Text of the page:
Preventing problems during transitions and noninstructional time for ADD/ADHD students.

Preventing problems during transitions and noninstructional time for ADD/ADHD students.

Transitions and noninstructional time are typically the most disastrous times of the day for ADD/ADHD students. The time between activities and periods takes 15 percents of the school day in an average classroom. Hyperactive children have major problems during recess, riding the bus, waiting in the lunch line, on the way to the bathroom, and so on.

What are some ways to help?

  1. Avoid catching the student off guard, prepare him/her for any change in routine (e.g, assemblies, guest speakers, field trips, substitutes teachers).
  2. Talk about what will take place and teach the necessary behaviour, role play is helpful, especially for young students, in preparing for upcoming changes.
  3. Use signals (e.g, flashing the lights, ringing a bell, playing music) to indicate that an activity is coming to an end and the children need to finish whatever they are masters of these techniques. Such signals are helpful at all grade levels.
  4. Build in stretch breaks and brief exercise between activities, particularly ones that require a lot of sitting or intense work.
  5. Use relaxation and imagery activities and exercises for calming after recess, lunch and P.E.
  6. Help physically guide through transitions. Some children may need you, an aide, or another student to give extra help, stay close, and model appropriate behaviour during transitions.
  7. Reward smooth transitions, some teachers use individual points or table points to reward students or table clusters of students who are ready for the next activity.
  8. Some teachers use whole class incentives for transitions, one technique is to place a circle on the chalkboard. Prior to making the transition (e.g, cleaning up after an art activity and settling down before the next activity), the teacher signals the students, tells them he/she will count to a certain number, and them proceeds to count. If everyone in the class manages to be ready with the cleanup by the time the teacher finishes counting, the teacher places a checkmark in the circle. If the whole class is not ready, the teacher says, oh, well, maybe next time. Of the class earns a specified number of checks in the circle by the end of the week, there is a class reward.
  9. For the behavioral problems that take place during out-of-classroom activities, you need to plan site strategies above and beyond what may be spelled out in your site discipline plan. Brainstorm strategies with your colleagues, including the administration and consultation team.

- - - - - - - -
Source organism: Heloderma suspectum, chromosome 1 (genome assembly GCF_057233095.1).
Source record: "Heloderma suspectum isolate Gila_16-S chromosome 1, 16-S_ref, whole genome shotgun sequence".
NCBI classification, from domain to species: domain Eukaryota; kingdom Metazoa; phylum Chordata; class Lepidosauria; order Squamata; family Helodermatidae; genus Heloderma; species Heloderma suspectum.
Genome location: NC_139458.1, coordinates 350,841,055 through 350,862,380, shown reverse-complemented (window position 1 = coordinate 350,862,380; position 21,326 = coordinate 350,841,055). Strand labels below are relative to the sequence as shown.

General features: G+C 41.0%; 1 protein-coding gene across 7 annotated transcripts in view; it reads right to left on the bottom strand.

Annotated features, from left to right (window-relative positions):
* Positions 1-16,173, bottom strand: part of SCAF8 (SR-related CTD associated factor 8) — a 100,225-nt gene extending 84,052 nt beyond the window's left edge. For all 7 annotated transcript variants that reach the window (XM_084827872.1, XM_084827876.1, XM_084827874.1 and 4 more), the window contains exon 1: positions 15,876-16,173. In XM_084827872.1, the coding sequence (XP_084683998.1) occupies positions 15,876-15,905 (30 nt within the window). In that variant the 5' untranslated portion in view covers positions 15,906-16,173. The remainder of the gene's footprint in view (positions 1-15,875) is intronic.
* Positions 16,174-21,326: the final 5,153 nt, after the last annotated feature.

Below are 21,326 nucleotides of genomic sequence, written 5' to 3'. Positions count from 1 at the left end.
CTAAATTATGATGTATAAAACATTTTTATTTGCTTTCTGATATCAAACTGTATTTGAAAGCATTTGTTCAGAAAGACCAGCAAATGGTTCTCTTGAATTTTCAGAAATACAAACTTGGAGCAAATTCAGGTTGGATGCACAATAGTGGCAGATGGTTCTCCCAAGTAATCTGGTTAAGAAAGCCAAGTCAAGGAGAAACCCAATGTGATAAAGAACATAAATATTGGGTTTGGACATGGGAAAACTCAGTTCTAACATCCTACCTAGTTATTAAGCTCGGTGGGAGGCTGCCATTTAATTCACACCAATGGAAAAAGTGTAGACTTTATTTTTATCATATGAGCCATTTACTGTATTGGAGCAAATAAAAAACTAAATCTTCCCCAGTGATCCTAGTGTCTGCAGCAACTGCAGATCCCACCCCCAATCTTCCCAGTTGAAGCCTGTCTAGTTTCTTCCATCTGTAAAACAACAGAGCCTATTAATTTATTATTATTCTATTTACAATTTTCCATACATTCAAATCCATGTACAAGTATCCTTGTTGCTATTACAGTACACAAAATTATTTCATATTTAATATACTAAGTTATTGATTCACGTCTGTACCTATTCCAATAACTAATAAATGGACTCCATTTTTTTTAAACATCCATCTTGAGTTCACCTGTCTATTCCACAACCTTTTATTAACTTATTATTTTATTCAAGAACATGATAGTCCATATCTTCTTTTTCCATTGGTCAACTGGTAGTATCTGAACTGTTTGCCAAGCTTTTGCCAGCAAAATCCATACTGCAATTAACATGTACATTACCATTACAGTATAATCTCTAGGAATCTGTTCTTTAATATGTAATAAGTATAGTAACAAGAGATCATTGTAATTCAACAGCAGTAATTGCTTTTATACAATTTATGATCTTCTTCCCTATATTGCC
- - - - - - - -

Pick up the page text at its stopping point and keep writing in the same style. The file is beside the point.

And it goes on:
10. There may need to be more structuring of recess activities. ADHD students often have difficulty waiting turns and entering games. They may do better with hula hoops, jump ropes, relay races, and simon says activities. Cross-age student helper may assist with some great activities at your site.
  11. Clue in aides and other staff members who are working with these students and have difficulties with them out of the classroom. They may benefit greatly from some awareness training about these children’s behaviour and special needs. Include them when possible in staff development about ADD/ADHD or learning disabilities, make sure the classroom teacher is aware of out-of-classroom behavioural problems so that he/she can alert parents.
  12. Prepare for independent seat work time:
  • Make sure activities/assignments are clearly explained.
  • Write down what students should be doing during that time
  • For certain students clarify and structure even further

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Examples to consider:

  • Write a list of what to do. Have student cross out each task when completed.
  • Use a timer to complete a reasonable amount or work. Reward for completion/on task behaviour.
  • If assignment is difficult or lengthy, shorten or modify as needed. Don’t give independent work that is very difficult.
  • Assign the student a buddy or use cooperative learning groups to clarify questions as needed. When teacher is with another group, avoid interruptions by telling class that they must ask a classmate or their group first. Only if no one in the group can answer the question may the teacher be asked.
  • Provide study carrels and quiet areas for students who tend to be distracted during seat work time.
  • Some students need complete quiet and may benefit from earphones or ear plugs to block out noise.
  • Make sure necessary supplies are available so students can work during independent time without excuses. Remember to have extra(but less desirable) materials available for unprepared students.

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